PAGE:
PGA Severe Weather

This year’s Severe Weather Preparedness program will feature a panel and roundtable discussion with several sports leagues representatives. One of those participants is Steve Olson, senior director of corporate security for the PGA TOUR, who I interviewed for this story.

Billy Langenstein: Has there ever been a time when you were under prepared for the weather that affected your event? What were best practices you learned from the event?

Steve Olsen: I can’t think of an event where the PGA TOUR was under prepared for the weather. Since 1995, the TOUR has had a full-time professional meteorologist on site at every PGA TOUR, Champions Tour, and Web.com Tour event. The reason for that is monitoring the weather is critical to the safety, success, and fairness of a golf tournament. For safety reasons, we track storms very closely. As part of our duty to care for the fans, players, and staff who attend a golf tournament, we track storms in real time in order to provide decision makers with accurate information on which to base decisions. As an example, lightning within eight-to-10 miles of a golf course always gets our attention. However, if the storm track indicates the storm is moving in a direction that won’t impact our tournament, we will keep playing. Any change in direction or speed will be communicated to the decision makers in order to inform everyone in a timely manner as to what to expect. During a tournament, input on decisions to delay, postpone, or cancel a round or tournament due to weather is provided by a host of people. However, there is only one final decision maker, the head rules official, who has the authority to make the call. I would submit that as a best practice. Have a very simple chain of command for weather-related decisions that impact an event. And base those decisions on the best available real-time information.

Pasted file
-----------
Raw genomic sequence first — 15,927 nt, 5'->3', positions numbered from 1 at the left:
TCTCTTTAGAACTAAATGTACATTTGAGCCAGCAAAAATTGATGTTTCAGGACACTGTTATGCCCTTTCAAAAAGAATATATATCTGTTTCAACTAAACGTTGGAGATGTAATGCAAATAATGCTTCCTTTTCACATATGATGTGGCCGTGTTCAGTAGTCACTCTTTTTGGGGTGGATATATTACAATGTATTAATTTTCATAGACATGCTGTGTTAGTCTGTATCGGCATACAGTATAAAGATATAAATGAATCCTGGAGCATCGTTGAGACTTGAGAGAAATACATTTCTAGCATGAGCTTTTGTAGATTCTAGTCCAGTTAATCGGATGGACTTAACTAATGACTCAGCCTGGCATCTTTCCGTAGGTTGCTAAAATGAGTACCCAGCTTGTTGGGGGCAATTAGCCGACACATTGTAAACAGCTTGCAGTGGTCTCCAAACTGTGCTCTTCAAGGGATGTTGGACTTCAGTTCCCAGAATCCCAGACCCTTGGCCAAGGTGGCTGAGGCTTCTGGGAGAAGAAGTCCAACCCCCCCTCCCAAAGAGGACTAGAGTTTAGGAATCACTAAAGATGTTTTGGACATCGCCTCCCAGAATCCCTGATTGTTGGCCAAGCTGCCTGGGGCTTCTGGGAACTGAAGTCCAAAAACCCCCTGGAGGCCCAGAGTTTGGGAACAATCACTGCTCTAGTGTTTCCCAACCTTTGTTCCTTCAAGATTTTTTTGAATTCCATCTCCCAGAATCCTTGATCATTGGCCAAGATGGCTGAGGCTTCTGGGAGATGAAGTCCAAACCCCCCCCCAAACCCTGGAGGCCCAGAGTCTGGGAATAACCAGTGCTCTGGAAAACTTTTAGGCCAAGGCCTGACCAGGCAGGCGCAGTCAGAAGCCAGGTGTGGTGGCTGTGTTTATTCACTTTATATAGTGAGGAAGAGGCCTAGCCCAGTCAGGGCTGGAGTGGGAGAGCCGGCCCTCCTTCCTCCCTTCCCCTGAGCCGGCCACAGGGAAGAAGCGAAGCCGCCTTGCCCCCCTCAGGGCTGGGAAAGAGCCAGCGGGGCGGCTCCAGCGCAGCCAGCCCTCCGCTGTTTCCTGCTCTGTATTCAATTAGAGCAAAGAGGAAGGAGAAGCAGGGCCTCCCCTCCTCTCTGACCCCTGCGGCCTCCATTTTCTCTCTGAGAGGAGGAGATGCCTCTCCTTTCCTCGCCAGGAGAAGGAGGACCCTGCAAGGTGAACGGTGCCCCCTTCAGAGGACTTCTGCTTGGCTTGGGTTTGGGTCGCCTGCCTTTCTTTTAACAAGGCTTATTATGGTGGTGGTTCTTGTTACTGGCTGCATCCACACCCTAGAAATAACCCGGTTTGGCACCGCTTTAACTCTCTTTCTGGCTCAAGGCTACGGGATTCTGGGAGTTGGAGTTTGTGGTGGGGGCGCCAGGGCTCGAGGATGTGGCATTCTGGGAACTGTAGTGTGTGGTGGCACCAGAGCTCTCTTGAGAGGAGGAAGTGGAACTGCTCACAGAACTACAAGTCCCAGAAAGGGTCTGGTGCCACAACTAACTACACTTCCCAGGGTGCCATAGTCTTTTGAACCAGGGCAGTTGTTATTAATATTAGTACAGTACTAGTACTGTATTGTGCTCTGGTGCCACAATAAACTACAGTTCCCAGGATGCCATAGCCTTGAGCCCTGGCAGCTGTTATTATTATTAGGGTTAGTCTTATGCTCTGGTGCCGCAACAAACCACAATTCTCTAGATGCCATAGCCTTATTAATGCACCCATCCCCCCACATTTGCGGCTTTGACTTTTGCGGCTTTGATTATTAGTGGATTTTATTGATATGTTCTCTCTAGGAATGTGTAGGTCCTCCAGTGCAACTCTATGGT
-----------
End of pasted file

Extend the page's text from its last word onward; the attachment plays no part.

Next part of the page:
BL: What is one piece of advice you can give to help a team prepare for weather-related activities?

SO: Monitor the weather in real time and error on the side of caution. Often times, severe weather doesn’t last that long and once it clears the area events can resume. However, if you wait too long to make the decision to delay or cancel an event, you create an elevated level of risk and liability. There are few events that can’t be resumed or rescheduled based on weather and none that are worth incurring an injury to a guest or damage to equipment and facilities that was preventable. Finally, if you are going to have an onsite weather expert, listen to and implement his or her recommendations.

BL: Do you have a communications plan for how to prepare for severe weather? What does your communication tree look like? 

SO: The potential for weather to impact a tournament is known days in advance and monitored closely in real time. When it appears likely that weather will become a factor, information about the speed, direction, severity, and characteristics (e.g., lightning, hail, snow, amount of rain, wind speed) is communicated by our meteorologist to several individuals who confer on the appropriate course of action. Once the decision is made, by the head rules official, to take action based on weather, advisories and warnings are posted on all of the electronic score boards located throughout the tournament grounds so everyone knows what is likely to occur or what actions to take from seeking shelter to evacuating the course. Those advisories and warnings are followed by a loud audible signal that indicates that play is being suspended or canceled. When that occurs, designated volunteers assist in moving guests and players to safe locations or to the nearest exit.